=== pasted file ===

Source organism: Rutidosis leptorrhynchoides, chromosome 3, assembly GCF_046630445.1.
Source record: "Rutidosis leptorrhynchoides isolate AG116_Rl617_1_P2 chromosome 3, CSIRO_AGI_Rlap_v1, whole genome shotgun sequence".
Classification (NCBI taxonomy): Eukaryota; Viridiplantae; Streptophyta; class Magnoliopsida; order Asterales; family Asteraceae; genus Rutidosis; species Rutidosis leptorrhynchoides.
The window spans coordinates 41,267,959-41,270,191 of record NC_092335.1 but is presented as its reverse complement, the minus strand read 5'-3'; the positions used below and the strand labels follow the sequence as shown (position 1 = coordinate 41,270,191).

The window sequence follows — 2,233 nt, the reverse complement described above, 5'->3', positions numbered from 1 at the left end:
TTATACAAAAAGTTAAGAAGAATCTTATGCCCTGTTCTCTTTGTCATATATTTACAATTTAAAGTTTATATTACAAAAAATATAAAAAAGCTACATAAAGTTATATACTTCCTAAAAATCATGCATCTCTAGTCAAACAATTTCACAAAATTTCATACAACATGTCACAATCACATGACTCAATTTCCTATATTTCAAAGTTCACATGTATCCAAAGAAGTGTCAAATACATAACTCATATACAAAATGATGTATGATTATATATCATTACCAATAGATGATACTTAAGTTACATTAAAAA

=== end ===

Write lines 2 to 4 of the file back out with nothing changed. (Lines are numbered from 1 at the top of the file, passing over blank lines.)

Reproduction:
Source record: "Rutidosis leptorrhynchoides isolate AG116_Rl617_1_P2 chromosome 3, CSIRO_AGI_Rlap_v1, whole genome shotgun sequence".
Classification (NCBI taxonomy): Eukaryota; Viridiplantae; Streptophyta; class Magnoliopsida; order Asterales; family Asteraceae; genus Rutidosis; species Rutidosis leptorrhynchoides.
The window spans coordinates 41,267,959-41,270,191 of record NC_092335.1 but is presented as its reverse complement, the minus strand read 5'-3'; the positions used below and the strand labels follow the sequence as shown (position 1 = coordinate 41,270,191).